Outside journalist Jon Billman investigates disappearances that have occurred in national parks and remote areas of North American wilderness. These are what he calls “proverbial vanish-without-a-trace incidents, which happen a lot more (and a lot closer to your backyard) than almost anyone thinks.” The plethora of curious cases explored here certainly underscores that.
The narrative skips between Billman’s travels with Randy Gray, the father of 22-year-old Jacob Gray, who vanished in Olympic National Park in Washington State after leaving his bicycle by the roadside. Randy becomes understandably obsessed with finding out what happened to his son, and here is the most difficult part of engaging with any story of this kind: the painful, all-consuming need for closure that pushes the loved ones of the missing relentlessly, exhaustingly to find out what happened. They often quit their jobs and undertake searching full time, to the detriment of everything else in their lives. It is a sad, heavy story to sit with.
Billman accompanies Gray as he embarks on his searches for Jacob over a considerable period of time, spanning far beyond Olympic National Park as they travel to areas where Jacob might have gravitated if he’d gone off the grid voluntarily. Jacob’s disappearance and Randy’s search are the primary story, and it’s easy to see why this particular one captured Billman’s interest. Randy is personable, dedicated, and well-versed in the culture of the search, a solid touchpoint for comparing other incidents in this vein.
Billman does well to use Randy’s experience as a lens for this greater issue of the missing, but I thought the focus on it did come at the detriment of exploring the greater phenomena of how many people are missing in the wildlands and the number of confounding different factors that are at play. I appreciated this most when it examined the data and oddities contributing to that.
It does read like long-form magazine articles that were fleshed out into a book, but which didn’t always mesh. Part of the problem is how little information there is to go on in many of these cases, and unless you do a similar deep dive into each one, the information readily available only skims the surface.
But skim the surface of very many we do, and unfortunately the effect is that these stories quickly blur together. A shame, because there are greater points made in understanding the whys in some occurrences. This truly is a phenomenon — tens of thousands of people are missing in the US wilderness. They disappear for very different reasons — one disappearance covered has all signs pointing towards murder, some are suicides, many are accidents compounded by the harsh elements.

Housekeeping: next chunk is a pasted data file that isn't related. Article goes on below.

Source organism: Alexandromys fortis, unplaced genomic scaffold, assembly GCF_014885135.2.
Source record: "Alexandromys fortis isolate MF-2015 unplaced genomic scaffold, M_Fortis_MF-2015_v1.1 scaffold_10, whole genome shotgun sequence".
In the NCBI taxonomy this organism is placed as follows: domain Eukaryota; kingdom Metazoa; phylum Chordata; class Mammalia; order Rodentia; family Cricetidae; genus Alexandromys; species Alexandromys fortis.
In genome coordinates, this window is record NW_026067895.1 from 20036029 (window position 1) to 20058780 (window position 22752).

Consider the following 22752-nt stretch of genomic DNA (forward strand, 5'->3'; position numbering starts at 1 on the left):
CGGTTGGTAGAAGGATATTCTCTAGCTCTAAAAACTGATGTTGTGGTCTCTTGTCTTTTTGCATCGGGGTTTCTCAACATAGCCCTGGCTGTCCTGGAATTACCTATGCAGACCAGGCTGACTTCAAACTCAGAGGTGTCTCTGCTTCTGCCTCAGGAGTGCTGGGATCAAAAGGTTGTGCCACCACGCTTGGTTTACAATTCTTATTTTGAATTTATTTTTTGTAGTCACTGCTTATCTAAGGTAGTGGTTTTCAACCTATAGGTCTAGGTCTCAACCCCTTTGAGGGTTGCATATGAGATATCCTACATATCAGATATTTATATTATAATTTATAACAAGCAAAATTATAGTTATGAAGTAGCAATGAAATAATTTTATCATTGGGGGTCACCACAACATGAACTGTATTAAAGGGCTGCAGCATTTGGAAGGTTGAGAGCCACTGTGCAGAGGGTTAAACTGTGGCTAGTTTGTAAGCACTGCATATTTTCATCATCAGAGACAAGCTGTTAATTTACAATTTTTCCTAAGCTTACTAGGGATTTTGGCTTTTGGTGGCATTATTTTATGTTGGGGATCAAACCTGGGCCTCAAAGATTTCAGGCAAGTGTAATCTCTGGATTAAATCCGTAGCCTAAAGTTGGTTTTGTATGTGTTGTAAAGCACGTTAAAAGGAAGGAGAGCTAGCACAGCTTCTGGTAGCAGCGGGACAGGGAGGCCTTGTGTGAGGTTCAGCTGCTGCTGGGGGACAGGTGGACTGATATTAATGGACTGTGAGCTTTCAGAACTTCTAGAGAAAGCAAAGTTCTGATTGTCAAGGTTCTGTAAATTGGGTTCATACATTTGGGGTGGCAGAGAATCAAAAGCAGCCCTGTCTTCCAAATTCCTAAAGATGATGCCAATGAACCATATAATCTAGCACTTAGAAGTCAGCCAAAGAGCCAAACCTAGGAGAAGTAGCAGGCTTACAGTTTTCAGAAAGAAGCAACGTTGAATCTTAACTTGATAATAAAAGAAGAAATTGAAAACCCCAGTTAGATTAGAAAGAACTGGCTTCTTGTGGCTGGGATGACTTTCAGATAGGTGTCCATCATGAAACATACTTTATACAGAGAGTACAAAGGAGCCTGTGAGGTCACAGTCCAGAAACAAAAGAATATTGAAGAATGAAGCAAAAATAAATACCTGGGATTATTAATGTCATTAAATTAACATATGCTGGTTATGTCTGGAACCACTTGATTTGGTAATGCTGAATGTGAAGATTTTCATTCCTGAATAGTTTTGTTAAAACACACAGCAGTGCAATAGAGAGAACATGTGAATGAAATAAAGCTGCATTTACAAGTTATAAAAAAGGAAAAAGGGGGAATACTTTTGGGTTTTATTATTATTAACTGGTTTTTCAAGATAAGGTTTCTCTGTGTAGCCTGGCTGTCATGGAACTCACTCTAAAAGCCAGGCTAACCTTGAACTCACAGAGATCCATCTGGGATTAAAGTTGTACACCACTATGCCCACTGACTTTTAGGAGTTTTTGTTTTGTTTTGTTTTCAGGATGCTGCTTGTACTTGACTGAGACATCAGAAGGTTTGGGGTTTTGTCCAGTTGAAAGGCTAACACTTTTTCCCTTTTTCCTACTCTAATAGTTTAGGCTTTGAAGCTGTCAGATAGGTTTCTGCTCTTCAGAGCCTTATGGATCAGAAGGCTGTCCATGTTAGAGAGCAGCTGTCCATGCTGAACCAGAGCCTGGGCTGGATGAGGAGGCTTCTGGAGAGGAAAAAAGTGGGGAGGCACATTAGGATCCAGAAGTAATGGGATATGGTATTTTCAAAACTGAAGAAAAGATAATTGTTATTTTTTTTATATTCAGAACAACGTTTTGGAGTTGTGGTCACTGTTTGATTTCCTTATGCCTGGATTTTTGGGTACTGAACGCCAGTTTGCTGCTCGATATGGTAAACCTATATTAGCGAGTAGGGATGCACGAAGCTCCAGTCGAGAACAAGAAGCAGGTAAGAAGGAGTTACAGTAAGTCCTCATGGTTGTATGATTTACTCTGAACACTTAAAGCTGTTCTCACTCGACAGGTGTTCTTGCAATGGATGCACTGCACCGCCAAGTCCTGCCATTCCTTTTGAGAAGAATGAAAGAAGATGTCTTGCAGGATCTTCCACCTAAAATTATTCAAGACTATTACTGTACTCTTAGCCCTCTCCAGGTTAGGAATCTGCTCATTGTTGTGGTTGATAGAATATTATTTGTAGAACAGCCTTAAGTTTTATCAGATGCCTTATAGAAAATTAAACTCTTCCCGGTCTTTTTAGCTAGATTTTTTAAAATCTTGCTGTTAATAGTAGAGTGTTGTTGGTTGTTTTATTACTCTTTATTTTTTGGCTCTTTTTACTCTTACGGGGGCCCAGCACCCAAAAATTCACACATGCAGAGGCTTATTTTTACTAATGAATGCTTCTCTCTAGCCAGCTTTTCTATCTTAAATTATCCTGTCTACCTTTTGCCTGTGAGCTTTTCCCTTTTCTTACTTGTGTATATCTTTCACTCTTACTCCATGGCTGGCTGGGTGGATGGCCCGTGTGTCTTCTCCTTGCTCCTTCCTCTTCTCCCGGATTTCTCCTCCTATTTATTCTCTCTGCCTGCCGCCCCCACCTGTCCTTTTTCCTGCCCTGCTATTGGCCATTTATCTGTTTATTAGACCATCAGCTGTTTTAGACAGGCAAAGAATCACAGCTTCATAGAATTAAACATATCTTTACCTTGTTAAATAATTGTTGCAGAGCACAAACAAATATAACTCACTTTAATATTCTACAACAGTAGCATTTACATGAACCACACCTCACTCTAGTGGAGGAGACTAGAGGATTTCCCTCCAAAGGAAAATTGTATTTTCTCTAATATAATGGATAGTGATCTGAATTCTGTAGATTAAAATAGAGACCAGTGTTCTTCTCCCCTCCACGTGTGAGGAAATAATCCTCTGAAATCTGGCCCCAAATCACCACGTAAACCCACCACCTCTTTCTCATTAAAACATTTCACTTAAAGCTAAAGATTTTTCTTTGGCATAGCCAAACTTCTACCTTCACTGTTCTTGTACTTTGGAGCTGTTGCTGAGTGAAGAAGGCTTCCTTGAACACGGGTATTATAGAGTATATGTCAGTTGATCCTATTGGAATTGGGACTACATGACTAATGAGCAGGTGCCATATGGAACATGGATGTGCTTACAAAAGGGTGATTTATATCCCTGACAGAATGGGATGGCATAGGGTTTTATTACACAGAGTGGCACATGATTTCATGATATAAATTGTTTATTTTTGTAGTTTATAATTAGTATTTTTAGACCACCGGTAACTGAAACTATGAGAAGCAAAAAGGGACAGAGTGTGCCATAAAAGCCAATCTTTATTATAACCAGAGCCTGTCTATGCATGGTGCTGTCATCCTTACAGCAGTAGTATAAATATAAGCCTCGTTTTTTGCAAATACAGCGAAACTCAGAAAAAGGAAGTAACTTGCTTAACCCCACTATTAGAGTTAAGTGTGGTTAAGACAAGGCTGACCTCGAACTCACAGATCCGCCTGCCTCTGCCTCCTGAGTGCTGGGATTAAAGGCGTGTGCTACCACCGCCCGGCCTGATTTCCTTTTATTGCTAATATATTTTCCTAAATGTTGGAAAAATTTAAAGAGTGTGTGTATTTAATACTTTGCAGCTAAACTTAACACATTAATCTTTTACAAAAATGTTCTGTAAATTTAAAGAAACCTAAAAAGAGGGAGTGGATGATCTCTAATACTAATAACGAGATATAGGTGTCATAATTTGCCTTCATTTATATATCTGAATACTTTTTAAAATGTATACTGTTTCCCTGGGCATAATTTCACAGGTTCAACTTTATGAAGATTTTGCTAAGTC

And plenty remain frustratingly unanswered or unexplained. Billman delves into the psychology of the searches, organizations that lend aid, and some of the fringier theories around the disappearances, like that Bigfoot is responsible. He also exposes the unfortunate element of bottom feeders drawn to such cases where they sense the possibility of profit: “To my knowledge,” Koester says, “psychics have never solved a missing persons case.”” No shit. And yet that doesn’t stop them trying, if by “trying” it’s understood to mean spinning tales to bilk the heartbroken out of money, made even more heartbreaking as Billman is so adept at showing the human cost and emotional impact behind these stories.
The most disturbing thing I learned — or not learned, but which was chillingly emphasized — was the bureaucracy and red tape hindering investigations. Billman notes at one point that “without family putting pressure on bureaucrats and officials, there’s often not much of a professional search at all.” Which is mind-boggling. The bureaucratic interplay between parks, police districts, and the statistic that most “missing” people are quickly located, so no need to send out the cavalry right away even when circumstances are strange, create a dangerous mix when something is actually very wrong.
Also chilling and with less logical reasoning to underpin it is the fact that frequently, missing people are later found dead in exact areas that have previously been searched. There’s no good reason for why this happens. It’s one of many eerie, unsettling details at play here.
I didn’t always get on with the writing, sometimes it’s a bit too clever and elsewhere the detail was too minute and too much. Which sounds strange when I say that in other cases there wasn’t enough detail, but it often felt like such an imbalance. As far as a compelling piece of narrative nonfiction, it certainly is that, and the data and research woven into the narratives are impressive and illuminating.
The Cold Vanish: Seeking the Missing in North America’s Wildlands
by Jon Billman
published July 7, 2020 by Grand Central Publishing
I received an advance copy courtesy of the publisher for unbiased review.